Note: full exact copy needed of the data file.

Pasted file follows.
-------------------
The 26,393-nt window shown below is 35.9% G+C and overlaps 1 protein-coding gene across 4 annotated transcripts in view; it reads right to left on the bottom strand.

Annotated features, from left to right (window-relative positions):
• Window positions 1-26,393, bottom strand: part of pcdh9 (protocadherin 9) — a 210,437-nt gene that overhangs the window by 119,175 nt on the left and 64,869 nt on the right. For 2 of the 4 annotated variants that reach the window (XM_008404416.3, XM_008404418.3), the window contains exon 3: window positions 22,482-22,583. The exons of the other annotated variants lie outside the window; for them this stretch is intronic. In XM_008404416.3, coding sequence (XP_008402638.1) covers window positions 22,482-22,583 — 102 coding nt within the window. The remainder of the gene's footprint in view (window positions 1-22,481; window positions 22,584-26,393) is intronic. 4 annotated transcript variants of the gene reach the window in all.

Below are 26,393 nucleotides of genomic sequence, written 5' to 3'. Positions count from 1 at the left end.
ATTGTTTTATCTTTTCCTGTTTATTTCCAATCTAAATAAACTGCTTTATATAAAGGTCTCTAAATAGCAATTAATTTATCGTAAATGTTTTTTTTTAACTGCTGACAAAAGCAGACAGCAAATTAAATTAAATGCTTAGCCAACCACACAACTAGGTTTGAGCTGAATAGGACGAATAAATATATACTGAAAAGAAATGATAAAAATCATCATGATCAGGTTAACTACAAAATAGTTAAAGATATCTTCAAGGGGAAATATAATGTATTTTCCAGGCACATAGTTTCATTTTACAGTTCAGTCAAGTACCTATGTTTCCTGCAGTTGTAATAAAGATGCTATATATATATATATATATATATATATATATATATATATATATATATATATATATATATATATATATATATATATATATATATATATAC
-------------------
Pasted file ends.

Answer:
The 26,393-nt window shown below is 35.9% G+C and overlaps 1 protein-coding gene across 4 annotated transcripts in view; it reads right to left on the bottom strand.

Annotated features, from left to right (window-relative positions):
• Window positions 1-26,393, bottom strand: part of pcdh9 (protocadherin 9) — a 210,437-nt gene that overhangs the window by 119,175 nt on the left and 64,869 nt on the right. For 2 of the 4 annotated variants that reach the window (XM_008404416.3, XM_008404418.3), the window contains exon 3: window positions 22,482-22,583. The exons of the other annotated variants lie outside the window; for them this stretch is intronic. In XM_008404416.3, coding sequence (XP_008402638.1) covers window positions 22,482-22,583 — 102 coding nt within the window. The remainder of the gene's footprint in view (window positions 1-22,481; window positions 22,584-26,393) is intronic. 4 annotated transcript variants of the gene reach the window in all.

Below are 26,393 nucleotides of genomic sequence, written 5' to 3'. Positions count from 1 at the left end.
ATTGTTTTATCTTTTCCTGTTTATTTCCAATCTAAATAAACTGCTTTATATAAAGGTCTCTAAATAGCAATTAATTTATCGTAAATGTTTTTTTTTAACTGCTGACAAAAGCAGACAGCAAATTAAATTAAATGCTTAGCCAACCACACAACTAGGTTTGAGCTGAATAGGACGAATAAATATATACTGAAAAGAAATGATAAAAATCATCATGATCAGGTTAACTACAAAATAGTTAAAGATATCTTCAAGGGGAAATATAATGTATTTTCCAGGCACATAGTTTCATTTTACAGTTCAGTCAAGTACCTATGTTTCCTGCAGTTGTAATAAAGATGCTATATATATATATATATATATATATATATATATATATATATATATATATATATATATATATATATATATATATATATATATATATATAC